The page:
Delphi has made a minority investment in Tula Technology, the developer of Dynamic Skip Fire cylinder deactivation technology. (Earlier post.) The software-enabled powertrain technology integrates advanced digital signal processing with advanced powertrain controls to create a variable displacement engine.
DSF allows the engine’s cylinders to fire or skip (deactivate) on a continuously variable basis. In independent tests, DSF has improved fuel efficiency by up to 17% as measured on a CAFE basis when compared to a vehicle (V8 engine) that does not have cylinder deactivation. GM Ventures made an equity investment in Tula in 2012.
|Comparison of DSF fuel economy gains and costs with competing technologies. Wilcutts et al. (2013) Click to enlarge.|
The significance of this new relationship goes beyond the investment itself. Delphi’s strong expertise in engine management systems and valvetrain components will help us to further optimize the overall performance of DSF and accelerate the deployment of our unique technology for three, four, six and eight-cylinder engines.—R. Scott Bailey, president and CEO, Tula Technology
Tula’s control approach integrates advanced digital signal processing, culled from consumer electronics technology, with powertrain controls. DSF technology does not rely on fixed cylinder deactivation or switching between fixed patterns. Rather, it incorporates any-time, any-cylinder deactivation and can continuously vary the number of cylinders firing, along with cylinder load.
In a 2013 SAE paper, the Tula engineers described two primary benefits from dynamic skip fire technology:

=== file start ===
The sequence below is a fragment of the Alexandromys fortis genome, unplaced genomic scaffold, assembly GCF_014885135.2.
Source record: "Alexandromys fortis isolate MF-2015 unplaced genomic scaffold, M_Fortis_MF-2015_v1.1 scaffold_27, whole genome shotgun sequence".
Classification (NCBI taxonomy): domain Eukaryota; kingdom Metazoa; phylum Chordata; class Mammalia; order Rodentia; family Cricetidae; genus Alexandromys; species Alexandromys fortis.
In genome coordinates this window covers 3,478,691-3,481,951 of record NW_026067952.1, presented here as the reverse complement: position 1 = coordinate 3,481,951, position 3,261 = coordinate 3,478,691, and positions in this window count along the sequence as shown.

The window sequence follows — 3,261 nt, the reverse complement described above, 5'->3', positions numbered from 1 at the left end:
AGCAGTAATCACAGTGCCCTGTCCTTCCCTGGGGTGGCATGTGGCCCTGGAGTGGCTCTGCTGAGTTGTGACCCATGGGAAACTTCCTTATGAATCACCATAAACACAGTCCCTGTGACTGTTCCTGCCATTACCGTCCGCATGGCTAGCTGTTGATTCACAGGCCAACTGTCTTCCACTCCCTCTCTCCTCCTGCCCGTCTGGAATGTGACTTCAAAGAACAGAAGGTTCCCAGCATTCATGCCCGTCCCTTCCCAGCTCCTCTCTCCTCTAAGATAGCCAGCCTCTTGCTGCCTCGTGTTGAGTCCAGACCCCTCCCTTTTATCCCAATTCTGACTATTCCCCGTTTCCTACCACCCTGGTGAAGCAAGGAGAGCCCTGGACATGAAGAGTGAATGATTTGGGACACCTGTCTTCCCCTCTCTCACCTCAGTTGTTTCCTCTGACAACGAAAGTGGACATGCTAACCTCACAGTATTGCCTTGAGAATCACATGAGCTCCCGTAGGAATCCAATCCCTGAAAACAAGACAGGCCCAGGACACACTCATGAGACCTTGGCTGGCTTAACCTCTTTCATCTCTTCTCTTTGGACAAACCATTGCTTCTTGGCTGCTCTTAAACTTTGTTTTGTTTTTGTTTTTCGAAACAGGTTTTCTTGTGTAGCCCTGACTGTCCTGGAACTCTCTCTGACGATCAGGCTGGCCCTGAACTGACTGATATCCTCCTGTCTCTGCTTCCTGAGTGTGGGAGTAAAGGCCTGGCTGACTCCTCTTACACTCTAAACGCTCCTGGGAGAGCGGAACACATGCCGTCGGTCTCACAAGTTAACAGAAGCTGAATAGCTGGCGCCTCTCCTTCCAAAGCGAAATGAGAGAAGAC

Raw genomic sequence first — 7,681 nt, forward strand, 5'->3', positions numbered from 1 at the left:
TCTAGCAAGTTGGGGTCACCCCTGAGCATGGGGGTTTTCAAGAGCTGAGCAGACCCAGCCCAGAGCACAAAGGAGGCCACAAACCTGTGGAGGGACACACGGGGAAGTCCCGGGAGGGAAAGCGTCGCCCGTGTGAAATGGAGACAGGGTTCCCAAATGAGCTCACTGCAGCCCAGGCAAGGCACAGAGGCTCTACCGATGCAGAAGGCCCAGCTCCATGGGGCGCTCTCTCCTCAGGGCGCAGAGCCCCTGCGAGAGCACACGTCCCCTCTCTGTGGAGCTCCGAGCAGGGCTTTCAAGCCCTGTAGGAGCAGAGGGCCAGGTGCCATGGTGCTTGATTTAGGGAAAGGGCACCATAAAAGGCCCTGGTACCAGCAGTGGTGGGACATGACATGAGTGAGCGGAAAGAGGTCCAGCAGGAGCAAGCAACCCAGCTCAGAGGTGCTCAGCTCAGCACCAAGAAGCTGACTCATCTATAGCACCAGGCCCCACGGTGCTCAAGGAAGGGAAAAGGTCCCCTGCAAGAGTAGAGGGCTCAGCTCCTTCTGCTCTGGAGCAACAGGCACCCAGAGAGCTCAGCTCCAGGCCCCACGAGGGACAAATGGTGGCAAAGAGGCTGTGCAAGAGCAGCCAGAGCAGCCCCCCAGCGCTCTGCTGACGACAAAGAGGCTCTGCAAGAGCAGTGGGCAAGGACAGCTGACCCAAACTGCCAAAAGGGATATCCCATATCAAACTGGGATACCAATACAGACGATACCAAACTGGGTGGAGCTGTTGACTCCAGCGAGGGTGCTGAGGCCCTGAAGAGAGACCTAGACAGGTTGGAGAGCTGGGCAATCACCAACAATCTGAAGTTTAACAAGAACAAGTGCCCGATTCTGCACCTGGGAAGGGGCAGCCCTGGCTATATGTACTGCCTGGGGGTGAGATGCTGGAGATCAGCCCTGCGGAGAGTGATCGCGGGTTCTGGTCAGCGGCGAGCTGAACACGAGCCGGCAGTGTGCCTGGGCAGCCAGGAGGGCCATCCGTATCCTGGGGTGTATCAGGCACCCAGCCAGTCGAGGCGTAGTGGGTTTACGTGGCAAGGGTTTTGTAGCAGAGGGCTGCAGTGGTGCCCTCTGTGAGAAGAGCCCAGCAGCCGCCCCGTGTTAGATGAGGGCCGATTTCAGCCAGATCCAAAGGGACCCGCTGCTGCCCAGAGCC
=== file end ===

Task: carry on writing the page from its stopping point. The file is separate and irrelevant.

Fuel economy improvement via removal of pumping losses and optimization of combustion. For each engine speed, a sweet-spot of thermal efficiency for operating cylinders exists which is at high load for throttled engines due to minimized pumping loss. With combustion occurring preferentially in this regime, the engine combustion system can potentially be optimized to match this operating area. With intake or exhaust (or both) valve deactivation in place, inactive cylinders are prevented from pumping air through the engine, which enables effective use of three-way catalyst technology.
Wide authority over generation of vibrational and acoustic excitations. In normal throttled operation of an engine, excitation spectra are tied to the engine speed, and magnitude is determined by the level of throttling. Operating the engine in a dynamic skip fire manner alters the torque excitations on the vehicle powertrain, which could lead to unacceptable noise, vibration and harshness (NVH) characteristics.
With dynamic skip fire technology, the spectra are additionally controlled by the number and sequence of firing cylinders. Full dynamic control of firings and non-firings of engine cylinders means that noise, vibration and harshness (NVH) can be dealt with algorithmically, in a flexible and systematic way.
|An example of a firing sequence that fires one cylinder followed by two skipped cylinders. The pattern will repeat after three engine cycles for an 8-cylinder engine. Serrano et al. (2014)|
Chien, L., Younkins, M., and Wilcutts, M. (2015) “Modeling and Simulation of Airflow Dynamics in a Dynamic Skip Fire Engine,” SAE Technical Paper 2015-01-1717 doi: 10.4271/2015-01-1717
Chen, S., Chien, L., Nagashima, M., Van Ess, J. et al. (2015) “Misfire Detection in a Dynamic Skip Fire Engine,” SAE Int. J. Engines 8(2):389-398 doi: 10.4271/2015-01-0210
Serrano, J., Routledge, G., Lo, N., Shost, M. et al. (2014)“Methods of Evaluating and Mitigating NVH when Operating an Engine in Dynamic Skip Fire,” SAE Int. J. Engines 7(3):1489-1501, doi: 10.4271/2014-01-1675
Wilcutts, M., Switkes, J., Shost, M., and Tripathi, A. (2013) “Design and Benefits of Dynamic Skip Fire Strategies for Cylinder Deactivated Engines,” SAE Int. J. Engines 6(1):278-288 doi: 10.4271/2013-01-0359